Paul is clearly an anxious pastor. In fact, for Paul, anxiety over the church is with him daily. In 2 Cor 11:28 he notes that in addition to the various trials he suffers as an apostle he faces “daily the pressure of my concern for all the churches.” The word translated by the NIV as “concern” is merimna which can also be translated “anxiety,” “worry,” or “care.” It is a rarely used word in the New Testament, but its meaning is fairly consistent. It describes the type of anxiety that can weigh a person down to the point of feeling like everything else in life is being choked out. Although he doesn't use that word here in 2:17-3:5, Paul is exhibiting that type of anxiety over the Thessalonians. In 3:1 it appears that Paul’s concern for the church was beginning to “bubble up” and interfere with other things. His emotions and anxiety were getting the better of him and he finally had to do something to find out what was going on in Thessalonica.
Anxiety is more and more a part of the modern age and leaders/pastors are not immune to it. There is fear of failure, that you're not gifted, the lack of people and finances, of conflict, of not being respected and appreciated, of the unexpected and that you won't be wanted or needed anymore. Compounding all of this is the fear that a pastor who admits to struggling with anxiety may be perceived as lacking faith and may lose credibility with parishioners.
The first thing to keep in mind is that this is not new. Paul was not the first nor is he the last to be anxious over his ministry, and he had several churches on his mind. Just as we don’t want to let the cares of the world choke out the things of God, we also don’t want the cares of the church to choke us. As we ponder this passage, especially from the perspective of leadership, there are two ways that we can apply it.
On the one hand, pastors need to be invested in the church they are leading to the point that the church is always on their mind. A church that has a disconnected pastor is not going to grow spiritually. I talked to a pastor friend who has been in ministry for over 35 years and he told me that the church he pastors is always on his mind. This is natural result of embracing, loving, and shepherding a group of people. And as the church grows so will the anxiety. Many times these people become your friends and your family. They are the children you baptize, marry and in some cases bury. Just as any parent might observe what a child will do with some level of anxiety, so too pastors and other spiritual leaders will look on as they watch the people they minister to struggle and grow. This gets back to what we saw above with the kind of nurturing care Paul provided the Thessalonians when he was with them.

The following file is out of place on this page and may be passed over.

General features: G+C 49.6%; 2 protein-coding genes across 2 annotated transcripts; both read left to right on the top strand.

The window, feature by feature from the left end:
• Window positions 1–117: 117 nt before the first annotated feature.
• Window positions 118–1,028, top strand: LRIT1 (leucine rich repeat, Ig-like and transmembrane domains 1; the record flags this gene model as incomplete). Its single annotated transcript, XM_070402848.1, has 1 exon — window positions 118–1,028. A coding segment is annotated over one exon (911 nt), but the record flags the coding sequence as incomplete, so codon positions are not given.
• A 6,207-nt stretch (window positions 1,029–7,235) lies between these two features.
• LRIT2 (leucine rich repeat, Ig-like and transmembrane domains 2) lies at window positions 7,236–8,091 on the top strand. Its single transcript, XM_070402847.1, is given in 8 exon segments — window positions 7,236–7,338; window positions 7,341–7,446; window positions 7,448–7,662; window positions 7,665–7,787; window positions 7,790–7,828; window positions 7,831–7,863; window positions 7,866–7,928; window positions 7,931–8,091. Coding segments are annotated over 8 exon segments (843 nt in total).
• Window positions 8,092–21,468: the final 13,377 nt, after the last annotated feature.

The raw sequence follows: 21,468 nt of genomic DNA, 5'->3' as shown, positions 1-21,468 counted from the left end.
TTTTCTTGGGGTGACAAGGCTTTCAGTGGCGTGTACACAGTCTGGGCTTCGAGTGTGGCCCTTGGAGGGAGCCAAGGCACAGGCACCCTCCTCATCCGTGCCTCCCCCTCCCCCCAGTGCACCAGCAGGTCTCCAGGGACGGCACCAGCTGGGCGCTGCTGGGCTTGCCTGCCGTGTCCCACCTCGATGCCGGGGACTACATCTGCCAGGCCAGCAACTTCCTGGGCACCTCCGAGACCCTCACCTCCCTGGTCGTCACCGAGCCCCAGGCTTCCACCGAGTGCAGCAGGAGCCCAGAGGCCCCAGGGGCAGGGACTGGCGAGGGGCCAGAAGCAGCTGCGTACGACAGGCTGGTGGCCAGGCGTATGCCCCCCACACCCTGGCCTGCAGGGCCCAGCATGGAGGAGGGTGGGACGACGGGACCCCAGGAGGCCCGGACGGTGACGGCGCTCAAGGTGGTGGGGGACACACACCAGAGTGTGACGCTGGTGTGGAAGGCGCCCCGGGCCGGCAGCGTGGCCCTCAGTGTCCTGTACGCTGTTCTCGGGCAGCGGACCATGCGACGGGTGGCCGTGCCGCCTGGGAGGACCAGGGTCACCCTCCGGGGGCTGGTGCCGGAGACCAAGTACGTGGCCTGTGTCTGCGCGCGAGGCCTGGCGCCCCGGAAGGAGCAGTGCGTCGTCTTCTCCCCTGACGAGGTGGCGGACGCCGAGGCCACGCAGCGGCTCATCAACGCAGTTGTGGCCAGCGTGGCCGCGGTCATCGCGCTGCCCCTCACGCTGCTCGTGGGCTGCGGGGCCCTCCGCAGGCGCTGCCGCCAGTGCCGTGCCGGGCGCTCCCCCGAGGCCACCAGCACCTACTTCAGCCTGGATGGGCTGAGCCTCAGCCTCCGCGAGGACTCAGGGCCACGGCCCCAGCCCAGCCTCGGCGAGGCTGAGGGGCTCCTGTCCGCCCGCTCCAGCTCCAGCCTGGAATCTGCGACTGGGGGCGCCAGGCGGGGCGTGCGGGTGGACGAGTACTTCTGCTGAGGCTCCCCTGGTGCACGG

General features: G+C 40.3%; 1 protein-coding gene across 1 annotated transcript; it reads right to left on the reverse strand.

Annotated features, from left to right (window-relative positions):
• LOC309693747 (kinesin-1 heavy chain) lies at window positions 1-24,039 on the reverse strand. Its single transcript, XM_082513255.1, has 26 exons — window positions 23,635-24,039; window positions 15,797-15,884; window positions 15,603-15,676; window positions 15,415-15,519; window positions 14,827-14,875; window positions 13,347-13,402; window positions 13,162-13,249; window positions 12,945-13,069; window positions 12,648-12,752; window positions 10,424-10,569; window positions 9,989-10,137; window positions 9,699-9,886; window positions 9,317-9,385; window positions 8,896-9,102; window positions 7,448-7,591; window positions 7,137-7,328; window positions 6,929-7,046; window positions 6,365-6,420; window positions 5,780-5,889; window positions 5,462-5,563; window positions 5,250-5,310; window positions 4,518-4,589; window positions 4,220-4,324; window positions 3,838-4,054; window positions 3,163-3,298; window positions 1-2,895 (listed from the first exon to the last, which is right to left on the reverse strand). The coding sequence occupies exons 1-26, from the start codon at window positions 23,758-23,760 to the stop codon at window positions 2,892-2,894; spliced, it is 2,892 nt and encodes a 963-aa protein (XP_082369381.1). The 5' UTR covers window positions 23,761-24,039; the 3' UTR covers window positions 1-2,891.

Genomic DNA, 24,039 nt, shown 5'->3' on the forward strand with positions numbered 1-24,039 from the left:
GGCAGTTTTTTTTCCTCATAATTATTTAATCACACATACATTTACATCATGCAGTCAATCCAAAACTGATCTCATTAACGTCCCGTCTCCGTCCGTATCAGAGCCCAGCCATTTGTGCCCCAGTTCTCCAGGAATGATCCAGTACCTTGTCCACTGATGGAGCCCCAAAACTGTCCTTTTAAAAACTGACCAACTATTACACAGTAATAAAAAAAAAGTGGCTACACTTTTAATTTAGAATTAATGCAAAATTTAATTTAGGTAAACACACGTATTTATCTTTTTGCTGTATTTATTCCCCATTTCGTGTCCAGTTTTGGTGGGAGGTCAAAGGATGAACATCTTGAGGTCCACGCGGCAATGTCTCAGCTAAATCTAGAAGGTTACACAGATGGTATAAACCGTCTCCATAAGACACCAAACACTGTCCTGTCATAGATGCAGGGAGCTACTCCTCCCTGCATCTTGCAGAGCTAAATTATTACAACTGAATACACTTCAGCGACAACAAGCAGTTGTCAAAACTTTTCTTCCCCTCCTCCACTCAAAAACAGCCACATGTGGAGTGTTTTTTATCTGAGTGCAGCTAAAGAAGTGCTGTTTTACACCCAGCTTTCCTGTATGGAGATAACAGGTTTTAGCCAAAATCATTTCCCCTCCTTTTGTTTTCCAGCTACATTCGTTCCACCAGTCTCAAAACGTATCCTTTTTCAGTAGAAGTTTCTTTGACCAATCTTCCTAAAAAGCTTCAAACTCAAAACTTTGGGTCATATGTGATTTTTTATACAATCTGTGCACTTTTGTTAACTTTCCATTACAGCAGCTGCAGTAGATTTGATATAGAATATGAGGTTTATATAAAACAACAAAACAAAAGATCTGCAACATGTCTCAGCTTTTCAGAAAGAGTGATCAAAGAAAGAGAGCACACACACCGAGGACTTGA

The flipside of all this, however, is the dangers related to anxiety. Statistically nine out of ten pastors will quit before retirement; 1500 pastors leave the ministry every month. There are a number of reasons for these statics, but some of it has to do with burnout. For some the burden simply becomes too much. While Paul demonstrates pastoral anxiety, we should be cautious to what degree we imitate it. We can learn from Paul, but we also don’t want to get to the point where anxiety almost chokes us.
In my conversation with pastors one the thing that is emphasized is not to make anxiety the norm. This means that while there are times in ministry when stress levels rise and anxiety will creep in, it is not the way to operate continually. As leaders we are accountable to people but not responsible for them. That means that we will provide what care and attention we can, but we can’t allow the decisions they make and the things they do to adversely impact us. Like Paul, we want to do what we can to stand before Christ together with them, but ultimately it is up to them and God. Leaders need to realize that God is the only one who can ultimately complete the work.
A good way to help relieve stress and anxiety is to develop a support group. From what we can see in the New Testament, Paul rarely ministered alone. He seems to have had a support group in the person of Barnabas in the early years and then Silas and Timothy later. Along with elders and/or deacons in the church a leader should decide what his or her gifts are and focus on those and then allow the Timothy and Silas’s in the church to do what they do best.